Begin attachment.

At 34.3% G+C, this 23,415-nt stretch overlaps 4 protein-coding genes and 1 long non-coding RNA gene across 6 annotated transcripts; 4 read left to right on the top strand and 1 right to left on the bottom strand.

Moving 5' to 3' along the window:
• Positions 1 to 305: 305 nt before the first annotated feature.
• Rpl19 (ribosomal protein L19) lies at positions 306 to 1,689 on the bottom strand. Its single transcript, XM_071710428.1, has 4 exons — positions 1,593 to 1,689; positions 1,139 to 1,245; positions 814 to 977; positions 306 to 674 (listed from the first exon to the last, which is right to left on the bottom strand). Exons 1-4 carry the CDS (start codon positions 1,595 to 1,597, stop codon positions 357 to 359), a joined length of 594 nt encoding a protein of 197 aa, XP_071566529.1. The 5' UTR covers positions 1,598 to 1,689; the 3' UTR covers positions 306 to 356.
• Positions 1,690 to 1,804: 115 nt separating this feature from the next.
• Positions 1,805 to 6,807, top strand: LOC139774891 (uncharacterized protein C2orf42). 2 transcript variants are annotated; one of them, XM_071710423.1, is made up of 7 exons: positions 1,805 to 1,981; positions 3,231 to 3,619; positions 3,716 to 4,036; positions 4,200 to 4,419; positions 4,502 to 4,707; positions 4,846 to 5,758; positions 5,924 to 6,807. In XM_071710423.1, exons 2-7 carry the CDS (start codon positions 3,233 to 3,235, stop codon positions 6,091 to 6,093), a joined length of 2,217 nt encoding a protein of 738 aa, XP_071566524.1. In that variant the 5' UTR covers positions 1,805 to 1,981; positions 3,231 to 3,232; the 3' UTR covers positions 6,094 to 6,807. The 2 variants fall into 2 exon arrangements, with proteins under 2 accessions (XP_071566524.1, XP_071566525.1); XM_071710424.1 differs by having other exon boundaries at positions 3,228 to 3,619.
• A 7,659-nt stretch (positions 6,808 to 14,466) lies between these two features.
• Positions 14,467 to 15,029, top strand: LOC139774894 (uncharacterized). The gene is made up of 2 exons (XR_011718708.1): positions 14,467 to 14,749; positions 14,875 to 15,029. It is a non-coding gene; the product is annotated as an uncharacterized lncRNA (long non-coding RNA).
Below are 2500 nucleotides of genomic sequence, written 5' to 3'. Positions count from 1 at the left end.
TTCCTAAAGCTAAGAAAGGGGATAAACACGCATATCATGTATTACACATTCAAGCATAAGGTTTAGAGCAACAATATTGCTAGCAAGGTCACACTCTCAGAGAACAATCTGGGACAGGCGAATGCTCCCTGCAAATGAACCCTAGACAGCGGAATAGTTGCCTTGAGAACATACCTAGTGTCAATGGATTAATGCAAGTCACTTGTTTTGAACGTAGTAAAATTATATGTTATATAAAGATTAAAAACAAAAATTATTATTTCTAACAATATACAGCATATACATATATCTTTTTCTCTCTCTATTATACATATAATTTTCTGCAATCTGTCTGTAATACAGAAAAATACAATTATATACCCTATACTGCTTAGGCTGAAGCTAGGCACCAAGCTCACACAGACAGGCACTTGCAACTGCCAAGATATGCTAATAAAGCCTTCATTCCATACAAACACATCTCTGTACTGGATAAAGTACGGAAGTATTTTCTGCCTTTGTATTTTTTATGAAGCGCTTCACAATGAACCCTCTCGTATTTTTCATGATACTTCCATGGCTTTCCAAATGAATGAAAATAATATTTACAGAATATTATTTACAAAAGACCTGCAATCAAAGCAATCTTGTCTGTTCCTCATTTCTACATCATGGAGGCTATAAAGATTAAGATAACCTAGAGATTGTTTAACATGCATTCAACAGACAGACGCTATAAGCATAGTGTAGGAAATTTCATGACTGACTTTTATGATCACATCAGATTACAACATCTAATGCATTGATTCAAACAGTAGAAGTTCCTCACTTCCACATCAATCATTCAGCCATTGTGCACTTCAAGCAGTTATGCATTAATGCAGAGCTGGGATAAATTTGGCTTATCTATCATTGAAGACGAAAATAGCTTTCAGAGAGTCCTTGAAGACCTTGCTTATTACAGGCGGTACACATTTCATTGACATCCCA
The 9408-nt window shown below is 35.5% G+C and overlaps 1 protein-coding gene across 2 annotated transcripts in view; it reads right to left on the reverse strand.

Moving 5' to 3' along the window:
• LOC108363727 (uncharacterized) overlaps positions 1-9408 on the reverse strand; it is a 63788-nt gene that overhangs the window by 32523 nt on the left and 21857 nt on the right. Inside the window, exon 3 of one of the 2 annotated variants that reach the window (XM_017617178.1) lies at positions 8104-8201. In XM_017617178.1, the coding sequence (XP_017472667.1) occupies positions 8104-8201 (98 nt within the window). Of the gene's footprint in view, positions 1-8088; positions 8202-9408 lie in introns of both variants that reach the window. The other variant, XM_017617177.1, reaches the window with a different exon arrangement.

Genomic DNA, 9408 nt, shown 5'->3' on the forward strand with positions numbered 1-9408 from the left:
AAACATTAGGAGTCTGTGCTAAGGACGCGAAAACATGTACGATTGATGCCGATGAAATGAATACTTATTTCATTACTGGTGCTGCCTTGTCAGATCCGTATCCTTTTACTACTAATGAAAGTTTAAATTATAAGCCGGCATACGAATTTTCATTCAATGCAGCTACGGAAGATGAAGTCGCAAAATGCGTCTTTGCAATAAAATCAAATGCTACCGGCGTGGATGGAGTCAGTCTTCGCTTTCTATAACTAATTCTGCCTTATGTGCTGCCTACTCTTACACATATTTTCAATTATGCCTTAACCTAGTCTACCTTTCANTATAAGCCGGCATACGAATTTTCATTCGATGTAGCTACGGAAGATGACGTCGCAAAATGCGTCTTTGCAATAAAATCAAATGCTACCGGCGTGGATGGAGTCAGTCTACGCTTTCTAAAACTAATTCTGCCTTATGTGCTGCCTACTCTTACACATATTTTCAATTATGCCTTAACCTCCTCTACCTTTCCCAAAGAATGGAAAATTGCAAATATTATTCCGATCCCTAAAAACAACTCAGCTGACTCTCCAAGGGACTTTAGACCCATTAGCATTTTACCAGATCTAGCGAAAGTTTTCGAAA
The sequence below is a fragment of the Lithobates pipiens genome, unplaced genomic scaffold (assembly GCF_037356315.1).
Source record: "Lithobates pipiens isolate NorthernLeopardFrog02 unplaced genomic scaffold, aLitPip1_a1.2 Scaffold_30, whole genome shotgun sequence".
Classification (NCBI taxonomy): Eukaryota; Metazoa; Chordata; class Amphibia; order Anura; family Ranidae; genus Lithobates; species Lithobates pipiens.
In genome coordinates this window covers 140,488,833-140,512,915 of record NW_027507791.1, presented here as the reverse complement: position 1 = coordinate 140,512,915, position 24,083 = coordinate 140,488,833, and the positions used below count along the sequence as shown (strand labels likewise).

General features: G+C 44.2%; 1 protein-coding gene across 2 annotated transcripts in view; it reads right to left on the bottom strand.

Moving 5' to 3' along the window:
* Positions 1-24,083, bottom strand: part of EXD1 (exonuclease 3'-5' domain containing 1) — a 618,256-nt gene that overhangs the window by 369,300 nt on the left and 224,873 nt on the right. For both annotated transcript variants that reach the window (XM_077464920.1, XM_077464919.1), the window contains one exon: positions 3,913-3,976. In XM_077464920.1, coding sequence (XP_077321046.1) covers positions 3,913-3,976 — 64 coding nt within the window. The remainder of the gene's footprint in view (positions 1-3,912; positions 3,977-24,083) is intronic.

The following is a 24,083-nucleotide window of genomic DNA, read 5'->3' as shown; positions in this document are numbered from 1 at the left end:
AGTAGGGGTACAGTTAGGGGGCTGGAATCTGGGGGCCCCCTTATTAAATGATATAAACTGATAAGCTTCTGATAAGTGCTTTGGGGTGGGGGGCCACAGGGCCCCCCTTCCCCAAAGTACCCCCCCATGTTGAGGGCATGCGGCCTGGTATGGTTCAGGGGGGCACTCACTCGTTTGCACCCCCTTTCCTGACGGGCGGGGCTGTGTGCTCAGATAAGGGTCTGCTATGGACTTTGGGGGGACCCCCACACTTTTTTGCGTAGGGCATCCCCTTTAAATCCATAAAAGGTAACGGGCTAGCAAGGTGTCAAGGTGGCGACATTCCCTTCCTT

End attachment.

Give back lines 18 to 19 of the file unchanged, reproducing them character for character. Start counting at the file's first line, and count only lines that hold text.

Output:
Classification (NCBI taxonomy): Eukaryota; Metazoa; Chordata; class Amphibia; order Anura; family Ranidae; genus Lithobates; species Lithobates pipiens.
In genome coordinates this window covers 140,488,833-140,512,915 of record NW_027507791.1, presented here as the reverse complement: position 1 = coordinate 140,512,915, position 24,083 = coordinate 140,488,833, and the positions used below count along the sequence as shown (strand labels likewise).